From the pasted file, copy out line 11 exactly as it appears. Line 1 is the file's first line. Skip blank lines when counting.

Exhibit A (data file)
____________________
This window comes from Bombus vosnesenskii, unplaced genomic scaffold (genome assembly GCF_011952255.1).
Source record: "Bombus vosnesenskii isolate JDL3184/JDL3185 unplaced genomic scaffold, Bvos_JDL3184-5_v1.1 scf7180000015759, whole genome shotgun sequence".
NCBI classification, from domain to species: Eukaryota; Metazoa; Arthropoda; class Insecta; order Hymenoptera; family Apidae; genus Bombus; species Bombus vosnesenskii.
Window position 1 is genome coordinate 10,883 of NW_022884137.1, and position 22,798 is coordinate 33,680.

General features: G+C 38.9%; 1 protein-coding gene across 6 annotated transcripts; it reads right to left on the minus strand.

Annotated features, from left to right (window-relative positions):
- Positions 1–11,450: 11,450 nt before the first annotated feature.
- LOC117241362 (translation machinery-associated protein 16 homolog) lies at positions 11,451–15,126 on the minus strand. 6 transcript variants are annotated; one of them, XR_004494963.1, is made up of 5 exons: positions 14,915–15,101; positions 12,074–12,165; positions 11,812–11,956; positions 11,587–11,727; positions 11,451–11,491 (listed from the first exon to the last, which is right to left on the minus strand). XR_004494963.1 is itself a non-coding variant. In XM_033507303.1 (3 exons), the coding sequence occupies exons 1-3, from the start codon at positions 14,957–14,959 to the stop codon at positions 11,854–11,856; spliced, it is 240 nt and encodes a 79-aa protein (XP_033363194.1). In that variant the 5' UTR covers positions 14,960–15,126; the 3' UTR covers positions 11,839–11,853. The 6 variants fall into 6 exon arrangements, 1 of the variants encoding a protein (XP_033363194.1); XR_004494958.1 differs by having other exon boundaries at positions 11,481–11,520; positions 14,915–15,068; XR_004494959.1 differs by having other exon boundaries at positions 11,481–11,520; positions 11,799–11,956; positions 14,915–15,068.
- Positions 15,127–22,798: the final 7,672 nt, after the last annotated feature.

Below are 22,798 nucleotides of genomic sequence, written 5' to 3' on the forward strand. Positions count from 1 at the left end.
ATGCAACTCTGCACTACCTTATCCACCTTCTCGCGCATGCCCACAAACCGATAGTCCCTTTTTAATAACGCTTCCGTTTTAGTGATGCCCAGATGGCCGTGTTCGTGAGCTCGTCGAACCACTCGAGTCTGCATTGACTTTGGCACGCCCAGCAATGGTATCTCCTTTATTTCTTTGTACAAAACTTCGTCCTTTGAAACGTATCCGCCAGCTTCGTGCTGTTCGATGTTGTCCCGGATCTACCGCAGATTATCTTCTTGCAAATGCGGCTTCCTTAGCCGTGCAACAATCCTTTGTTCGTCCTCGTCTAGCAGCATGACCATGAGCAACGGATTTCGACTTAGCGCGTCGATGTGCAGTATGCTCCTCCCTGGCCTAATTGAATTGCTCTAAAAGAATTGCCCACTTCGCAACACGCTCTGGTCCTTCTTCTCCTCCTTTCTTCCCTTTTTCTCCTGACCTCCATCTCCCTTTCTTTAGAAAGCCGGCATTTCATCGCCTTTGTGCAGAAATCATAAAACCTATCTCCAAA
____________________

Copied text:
ATGCAACTCTGCACTACCTTATCCACCTTCTCGCGCATGCCCACAAACCGATAGTCCCTTTTTAATAACGCTTCCGTTTTAGTGATGCCCAGATGGCCGTGTTCGTGAGCTCGTCGAACCACTCGAGTCTGCATTGACTTTGGCACGCCCAGCAATGGTATCTCCTTTATTTCTTTGTACAAAACTTCGTCCTTTGAAACGTATCCGCCAGCTTCGTGCTGTTCGATGTTGTCCCGGATCTACCGCAGATTATCTTCTTGCAAATGCGGCTTCCTTAGCCGTGCAACAATCCTTTGTTCGTCCTCGTCTAGCAGCATGACCATGAGCAACGGATTTCGACTTAGCGCGTCGATGTGCAGTATGCTCCTCCCTGGCCTAATTGAATTGCTCTAAAAGAATTGCCCACTTCGCAACACGCTCTGGTCCTTCTTCTCCTCCTTTCTTCCCTTTTTCTCCTGACCTCCATCTCCCTTTCTTTAGAAAGCCGGCATTTCATCGCCTTTGTGCAGAAATCATAAAACCTATCTCCAAA